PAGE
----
Despite Its Complexities, ACA Bearing Fruit

New Jersey hospitals are working hard to reinvent healthcare to ensure continued quality and access through more efficient, effective healthcare services. That is essential as hospitals face significant federal Medicare cuts at the same time they are preparing to care for our aging population and the added demands of a greater number of insured individuals. “Value” is the bottom line – care that is high in quality but delivered efficiently and in the right setting.

New Jersey hospitals have been working to improve health, provide better care and reduce costs long before the enactment of the Affordable Care Act, but the ACA has pushed us to do more. To that end, N.J. hospitals are:

  • Improving coordination of services across the continuum of care. Whether they are forming their own “accountable care organizations” or reaching out in greater collaboration with local post-acute partners, hospitals are forging new relationships, embracing technology like electronic health records and regional sharing of information and using new tools like the state’s Universal Transfer Form to ensure better communication and continuity of care.
  • Testing new payment models that promote collaboration. 31 New Jersey hospitals have joined NJHA in a federal pilot project called “gainsharing,” which allows hospitals and physicians to work in collaboration to find ways to streamline patient care and reduce in-hospital costs.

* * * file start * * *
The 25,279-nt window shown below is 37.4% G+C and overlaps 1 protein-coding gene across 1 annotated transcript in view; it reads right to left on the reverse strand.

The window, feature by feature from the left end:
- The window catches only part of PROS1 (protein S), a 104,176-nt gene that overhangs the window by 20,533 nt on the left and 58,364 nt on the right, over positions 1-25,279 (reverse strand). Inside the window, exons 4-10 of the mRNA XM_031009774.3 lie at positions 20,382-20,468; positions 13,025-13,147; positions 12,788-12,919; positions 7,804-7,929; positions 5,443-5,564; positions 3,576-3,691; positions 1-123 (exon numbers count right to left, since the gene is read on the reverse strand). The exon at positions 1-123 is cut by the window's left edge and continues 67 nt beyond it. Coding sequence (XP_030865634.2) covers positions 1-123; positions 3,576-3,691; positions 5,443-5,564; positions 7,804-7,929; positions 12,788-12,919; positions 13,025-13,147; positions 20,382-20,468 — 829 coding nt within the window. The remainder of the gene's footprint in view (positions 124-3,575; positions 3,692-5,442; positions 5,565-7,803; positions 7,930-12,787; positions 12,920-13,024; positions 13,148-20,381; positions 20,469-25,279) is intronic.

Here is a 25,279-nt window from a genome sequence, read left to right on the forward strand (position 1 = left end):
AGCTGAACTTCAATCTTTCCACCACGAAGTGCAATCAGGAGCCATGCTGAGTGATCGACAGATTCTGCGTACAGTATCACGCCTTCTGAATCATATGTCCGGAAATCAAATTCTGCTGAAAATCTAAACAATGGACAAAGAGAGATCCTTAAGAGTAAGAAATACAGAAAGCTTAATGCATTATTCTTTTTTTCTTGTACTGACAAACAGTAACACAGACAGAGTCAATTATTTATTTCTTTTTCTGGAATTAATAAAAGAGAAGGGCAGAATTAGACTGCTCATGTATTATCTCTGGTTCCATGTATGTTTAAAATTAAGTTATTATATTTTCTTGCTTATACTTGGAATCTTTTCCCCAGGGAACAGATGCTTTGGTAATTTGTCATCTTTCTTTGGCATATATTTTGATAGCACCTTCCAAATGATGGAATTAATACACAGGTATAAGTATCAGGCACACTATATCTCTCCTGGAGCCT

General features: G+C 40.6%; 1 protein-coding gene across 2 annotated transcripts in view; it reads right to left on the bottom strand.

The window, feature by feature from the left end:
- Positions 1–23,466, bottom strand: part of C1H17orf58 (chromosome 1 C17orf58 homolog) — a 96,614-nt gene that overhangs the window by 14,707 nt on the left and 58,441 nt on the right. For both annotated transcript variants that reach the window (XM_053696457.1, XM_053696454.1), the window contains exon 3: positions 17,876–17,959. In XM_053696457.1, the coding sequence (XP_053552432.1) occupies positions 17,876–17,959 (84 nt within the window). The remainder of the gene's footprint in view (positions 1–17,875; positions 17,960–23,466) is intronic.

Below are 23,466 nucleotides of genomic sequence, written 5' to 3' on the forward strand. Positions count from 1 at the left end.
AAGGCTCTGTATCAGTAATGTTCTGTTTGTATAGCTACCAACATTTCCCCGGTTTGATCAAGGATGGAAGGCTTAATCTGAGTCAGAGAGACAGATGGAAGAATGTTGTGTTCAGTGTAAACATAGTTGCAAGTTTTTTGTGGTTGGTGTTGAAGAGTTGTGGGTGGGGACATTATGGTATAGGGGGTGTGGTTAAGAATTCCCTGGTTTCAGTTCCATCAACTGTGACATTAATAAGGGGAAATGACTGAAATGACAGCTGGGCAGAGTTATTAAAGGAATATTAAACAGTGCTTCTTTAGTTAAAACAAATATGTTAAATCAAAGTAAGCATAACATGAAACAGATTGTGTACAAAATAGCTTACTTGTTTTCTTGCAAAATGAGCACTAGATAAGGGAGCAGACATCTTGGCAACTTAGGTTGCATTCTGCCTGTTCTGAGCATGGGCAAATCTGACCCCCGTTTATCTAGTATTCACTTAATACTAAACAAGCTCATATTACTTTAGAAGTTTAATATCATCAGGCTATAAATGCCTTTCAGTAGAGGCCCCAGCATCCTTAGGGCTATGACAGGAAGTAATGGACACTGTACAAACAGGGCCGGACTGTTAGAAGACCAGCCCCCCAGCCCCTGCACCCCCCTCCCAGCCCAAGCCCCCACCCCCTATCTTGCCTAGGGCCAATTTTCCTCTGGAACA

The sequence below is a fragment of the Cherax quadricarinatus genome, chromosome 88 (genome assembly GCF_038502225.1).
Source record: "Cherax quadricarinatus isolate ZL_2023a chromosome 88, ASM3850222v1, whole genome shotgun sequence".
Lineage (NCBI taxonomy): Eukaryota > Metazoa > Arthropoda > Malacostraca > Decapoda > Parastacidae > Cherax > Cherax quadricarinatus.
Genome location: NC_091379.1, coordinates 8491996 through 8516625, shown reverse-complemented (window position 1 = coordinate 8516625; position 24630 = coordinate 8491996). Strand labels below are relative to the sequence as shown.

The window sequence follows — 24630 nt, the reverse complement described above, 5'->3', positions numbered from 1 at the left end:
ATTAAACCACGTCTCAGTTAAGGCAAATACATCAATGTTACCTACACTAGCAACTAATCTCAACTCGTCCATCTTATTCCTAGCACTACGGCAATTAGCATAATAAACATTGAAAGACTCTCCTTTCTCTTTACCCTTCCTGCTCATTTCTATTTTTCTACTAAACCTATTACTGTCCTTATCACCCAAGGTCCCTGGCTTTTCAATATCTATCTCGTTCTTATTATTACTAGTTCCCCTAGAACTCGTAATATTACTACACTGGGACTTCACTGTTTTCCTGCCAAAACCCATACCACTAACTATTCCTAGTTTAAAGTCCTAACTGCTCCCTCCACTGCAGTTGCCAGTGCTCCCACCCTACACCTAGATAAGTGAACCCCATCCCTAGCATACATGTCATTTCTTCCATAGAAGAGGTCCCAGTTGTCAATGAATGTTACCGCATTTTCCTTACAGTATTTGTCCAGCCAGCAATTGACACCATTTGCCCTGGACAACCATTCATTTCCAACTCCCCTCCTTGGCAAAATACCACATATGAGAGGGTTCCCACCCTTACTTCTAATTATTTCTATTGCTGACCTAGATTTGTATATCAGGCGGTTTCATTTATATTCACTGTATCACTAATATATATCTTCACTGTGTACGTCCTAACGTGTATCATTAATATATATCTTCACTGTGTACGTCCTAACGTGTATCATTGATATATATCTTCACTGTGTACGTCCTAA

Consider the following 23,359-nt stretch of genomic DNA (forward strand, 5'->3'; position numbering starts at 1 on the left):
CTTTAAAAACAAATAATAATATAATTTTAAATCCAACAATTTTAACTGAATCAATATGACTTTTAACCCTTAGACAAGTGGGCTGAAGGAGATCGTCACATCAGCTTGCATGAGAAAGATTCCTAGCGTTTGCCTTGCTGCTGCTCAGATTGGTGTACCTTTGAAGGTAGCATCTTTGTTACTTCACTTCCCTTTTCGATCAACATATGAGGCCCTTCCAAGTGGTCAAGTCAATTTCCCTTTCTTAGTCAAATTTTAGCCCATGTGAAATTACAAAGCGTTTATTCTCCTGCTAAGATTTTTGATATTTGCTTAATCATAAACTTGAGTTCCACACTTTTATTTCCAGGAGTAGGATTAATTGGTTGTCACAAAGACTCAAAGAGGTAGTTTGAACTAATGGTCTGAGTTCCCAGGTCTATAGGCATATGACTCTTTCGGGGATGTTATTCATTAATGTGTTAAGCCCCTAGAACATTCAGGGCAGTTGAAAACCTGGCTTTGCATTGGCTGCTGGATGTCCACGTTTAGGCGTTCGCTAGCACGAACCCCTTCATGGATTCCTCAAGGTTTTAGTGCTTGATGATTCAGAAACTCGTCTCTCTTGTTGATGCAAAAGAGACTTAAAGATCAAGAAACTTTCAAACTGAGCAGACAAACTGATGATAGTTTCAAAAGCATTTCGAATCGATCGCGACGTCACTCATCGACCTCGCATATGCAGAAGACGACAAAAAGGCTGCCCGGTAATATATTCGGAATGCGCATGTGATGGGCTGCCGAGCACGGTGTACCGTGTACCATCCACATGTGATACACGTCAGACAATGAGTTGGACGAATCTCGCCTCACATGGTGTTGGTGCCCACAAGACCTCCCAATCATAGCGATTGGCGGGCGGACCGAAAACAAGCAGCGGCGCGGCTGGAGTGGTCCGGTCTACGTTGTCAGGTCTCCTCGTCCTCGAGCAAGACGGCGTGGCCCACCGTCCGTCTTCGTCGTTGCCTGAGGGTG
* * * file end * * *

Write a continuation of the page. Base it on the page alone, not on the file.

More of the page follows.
• Investing resources, staff and energy to improving healthcare quality. NJHA’s Institute for Quality and Patient Safety is leading New Jersey hospitals in the federal quality improvement initiative called Partnership for Patients. In the first year of this effort, they have produced tremendous results that not only make care safer for patients, but also reduce healthcare costs in the long run. Those achievements include a 65 percent decline in pressure ulcers, a 45.8 percent decline in ventilator-associated pneumonia and additional improvements in reducing healthcare-associated infections and hospital readmissions.
Written by Betsy Ryan at 00:00


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John Dalton said...
Betsy, Keep pushing the envelope on quality improvement. The results are showing. The pundits have lost sight of the "Patient Protection" aspects of the ACA. Patient protection will produce more affordable care. The economics are compelling as I illustrated in a Garden State Focus article two years ago.
May 7, 2013 05:38